What Should be the Goal for Deficit Reduction?
The two houses of Congress are considering very different budget resolutions this week. Much of the debate has been about the very different paths they take to reducing the deficit – and whether the deficit should be brought down by spending cuts alone or by a combination of spending cuts and new revenue.
Although the route to deficit reduction is a very important part of the deliberations, it’s unfortunate that there hasn’t been very much public discourse about another very fundamental aspect of the debate – the timetable and goal for reducing the deficit. A short paper released today by the Center on Budget and Policy Priorities (CBPP) examines that question. It explains why the goal should be to get debt under control, not to set out to eliminate it completely during a time when the economy economic recovery is still anemic.
The paper critiques the frequently cited argument or analogy that families and state governments must balance their budgets so the federal government should do so as well. It explains some of the flws in that analogy:
“First, families do not balance their budgets every year. For example, when a family buys a house or sends a child to college, it often takes out a mortgage or loan — and thereby runs a “deficit.” If a family had to balance its budget every year, it could spend only what it earned that year, which would preclude important investments that could raise its income and well-being in the future.
“Second, while states must balance their operating budgets, they can borrow to finance their capital budgets, which include long-term investments such as roads and schools. If state budgets were constructed as the federal budget is, with no separate capital budgets, most states would be out of balance.”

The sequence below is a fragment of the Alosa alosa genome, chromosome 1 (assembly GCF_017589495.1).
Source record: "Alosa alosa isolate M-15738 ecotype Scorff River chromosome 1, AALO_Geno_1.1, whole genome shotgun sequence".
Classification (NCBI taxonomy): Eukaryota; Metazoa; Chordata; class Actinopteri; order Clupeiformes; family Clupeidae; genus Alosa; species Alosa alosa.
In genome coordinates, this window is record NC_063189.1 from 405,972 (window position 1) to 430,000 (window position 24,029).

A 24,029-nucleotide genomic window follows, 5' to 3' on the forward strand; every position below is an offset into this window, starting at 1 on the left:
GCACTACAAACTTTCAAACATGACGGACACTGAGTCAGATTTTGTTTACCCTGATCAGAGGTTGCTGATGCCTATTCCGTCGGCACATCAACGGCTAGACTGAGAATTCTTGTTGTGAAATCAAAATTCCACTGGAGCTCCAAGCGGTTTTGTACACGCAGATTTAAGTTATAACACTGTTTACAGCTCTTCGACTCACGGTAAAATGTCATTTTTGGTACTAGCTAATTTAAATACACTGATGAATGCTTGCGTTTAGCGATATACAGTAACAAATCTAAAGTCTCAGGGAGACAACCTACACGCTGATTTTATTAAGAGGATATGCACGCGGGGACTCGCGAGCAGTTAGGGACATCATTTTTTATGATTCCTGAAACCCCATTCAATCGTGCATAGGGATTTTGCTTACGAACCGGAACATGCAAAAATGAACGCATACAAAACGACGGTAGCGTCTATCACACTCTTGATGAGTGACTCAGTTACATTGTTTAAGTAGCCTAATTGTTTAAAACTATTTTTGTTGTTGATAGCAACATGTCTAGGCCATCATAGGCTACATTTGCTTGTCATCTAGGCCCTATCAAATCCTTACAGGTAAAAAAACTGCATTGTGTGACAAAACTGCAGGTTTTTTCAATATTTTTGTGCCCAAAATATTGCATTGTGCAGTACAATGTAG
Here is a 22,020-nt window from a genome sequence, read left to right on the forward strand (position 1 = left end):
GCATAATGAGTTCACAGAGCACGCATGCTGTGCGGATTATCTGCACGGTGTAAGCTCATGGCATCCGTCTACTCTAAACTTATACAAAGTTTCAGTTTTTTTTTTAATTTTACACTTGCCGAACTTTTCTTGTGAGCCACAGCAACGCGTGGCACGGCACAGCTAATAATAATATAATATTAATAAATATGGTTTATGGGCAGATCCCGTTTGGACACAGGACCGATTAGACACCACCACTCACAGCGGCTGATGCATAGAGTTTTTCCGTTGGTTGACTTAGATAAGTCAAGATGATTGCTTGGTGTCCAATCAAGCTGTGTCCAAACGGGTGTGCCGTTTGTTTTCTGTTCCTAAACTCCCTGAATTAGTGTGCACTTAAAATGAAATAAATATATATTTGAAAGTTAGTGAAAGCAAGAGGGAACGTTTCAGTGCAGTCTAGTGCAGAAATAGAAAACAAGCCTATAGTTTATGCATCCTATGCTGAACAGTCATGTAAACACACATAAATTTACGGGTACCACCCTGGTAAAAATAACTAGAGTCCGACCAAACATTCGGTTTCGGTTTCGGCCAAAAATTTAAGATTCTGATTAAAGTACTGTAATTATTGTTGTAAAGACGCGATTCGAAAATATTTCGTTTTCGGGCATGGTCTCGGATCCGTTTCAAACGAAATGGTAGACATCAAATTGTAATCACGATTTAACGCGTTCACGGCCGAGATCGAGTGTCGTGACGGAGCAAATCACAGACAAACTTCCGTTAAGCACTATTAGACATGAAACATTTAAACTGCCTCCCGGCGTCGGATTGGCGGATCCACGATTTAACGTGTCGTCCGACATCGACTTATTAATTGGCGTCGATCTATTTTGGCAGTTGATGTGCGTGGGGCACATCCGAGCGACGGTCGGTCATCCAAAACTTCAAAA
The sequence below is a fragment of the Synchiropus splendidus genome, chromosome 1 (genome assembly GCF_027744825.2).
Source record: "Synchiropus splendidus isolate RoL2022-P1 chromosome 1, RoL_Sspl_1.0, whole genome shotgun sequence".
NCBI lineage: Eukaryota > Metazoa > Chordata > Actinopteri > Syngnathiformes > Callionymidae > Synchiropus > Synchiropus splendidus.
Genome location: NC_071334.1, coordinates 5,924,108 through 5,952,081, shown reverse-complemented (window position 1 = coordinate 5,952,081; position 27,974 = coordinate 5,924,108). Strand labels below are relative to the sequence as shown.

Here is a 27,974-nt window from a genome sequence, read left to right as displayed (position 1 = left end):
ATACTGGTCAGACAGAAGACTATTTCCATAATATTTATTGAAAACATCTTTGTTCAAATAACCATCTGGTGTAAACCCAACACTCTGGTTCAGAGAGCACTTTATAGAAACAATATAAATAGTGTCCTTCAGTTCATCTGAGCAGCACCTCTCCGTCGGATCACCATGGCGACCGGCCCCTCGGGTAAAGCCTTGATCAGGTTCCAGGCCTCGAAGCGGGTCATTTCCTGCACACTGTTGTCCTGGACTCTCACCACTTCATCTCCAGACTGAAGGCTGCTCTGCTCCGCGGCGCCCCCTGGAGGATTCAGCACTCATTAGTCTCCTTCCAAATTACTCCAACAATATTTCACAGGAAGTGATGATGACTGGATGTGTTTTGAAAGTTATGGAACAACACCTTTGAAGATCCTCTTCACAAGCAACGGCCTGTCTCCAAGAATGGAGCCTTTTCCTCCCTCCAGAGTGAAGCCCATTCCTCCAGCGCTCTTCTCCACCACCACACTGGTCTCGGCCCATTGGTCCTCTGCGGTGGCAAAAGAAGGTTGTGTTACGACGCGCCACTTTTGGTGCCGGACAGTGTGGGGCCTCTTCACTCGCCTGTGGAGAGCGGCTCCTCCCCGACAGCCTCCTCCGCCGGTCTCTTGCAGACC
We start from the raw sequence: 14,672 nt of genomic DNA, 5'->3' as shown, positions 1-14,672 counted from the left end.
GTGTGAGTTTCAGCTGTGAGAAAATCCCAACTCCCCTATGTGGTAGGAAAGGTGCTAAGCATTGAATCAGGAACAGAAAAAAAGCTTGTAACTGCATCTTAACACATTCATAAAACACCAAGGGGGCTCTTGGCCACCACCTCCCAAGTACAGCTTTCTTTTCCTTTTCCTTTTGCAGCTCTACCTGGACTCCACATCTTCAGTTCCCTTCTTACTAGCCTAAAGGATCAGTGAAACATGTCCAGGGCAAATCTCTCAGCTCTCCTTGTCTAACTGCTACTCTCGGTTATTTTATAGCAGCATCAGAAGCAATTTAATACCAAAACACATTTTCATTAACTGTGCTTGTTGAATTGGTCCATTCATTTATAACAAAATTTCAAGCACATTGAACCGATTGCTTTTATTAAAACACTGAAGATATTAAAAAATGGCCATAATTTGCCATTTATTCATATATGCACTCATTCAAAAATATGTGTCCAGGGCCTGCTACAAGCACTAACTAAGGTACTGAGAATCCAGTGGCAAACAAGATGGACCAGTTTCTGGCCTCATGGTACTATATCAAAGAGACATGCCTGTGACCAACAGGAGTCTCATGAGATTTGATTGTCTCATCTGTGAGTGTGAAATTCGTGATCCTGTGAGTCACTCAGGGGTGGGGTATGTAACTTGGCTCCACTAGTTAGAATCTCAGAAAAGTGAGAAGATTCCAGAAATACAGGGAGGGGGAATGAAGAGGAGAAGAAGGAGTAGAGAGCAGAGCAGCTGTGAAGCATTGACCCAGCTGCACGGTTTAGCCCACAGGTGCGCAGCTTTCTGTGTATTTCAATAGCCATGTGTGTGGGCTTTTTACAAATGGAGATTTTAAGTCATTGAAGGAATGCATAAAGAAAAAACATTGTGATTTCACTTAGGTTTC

One of the important points that the paper makes, at least implicitly, is that a key objective of fiscal policy is a strong economy — an economy that can produce private sector gains in employment and income, and yield revenue growth that supports the public sector. An obsessive preoccupation with eliminating the deficit by a specific date can be counterproductive by slowing economic growth, thereby suppressing the rebound in tax revenue and creating additional need to spend for safety net services. The experience of many European nations in recent years illustrates the paradox that austerity policies intended to reduce the deficit can have the opposite effect by causing economic contraction.
However, I’m starting to channel Paul Krugman, rather than sticking with the explicit points in the short CBPP paper. You can find that paper here. It’s worth reading because the timing and goal of deficit reduction is is such an important and largely overlooked part of the budget debate that we should be having.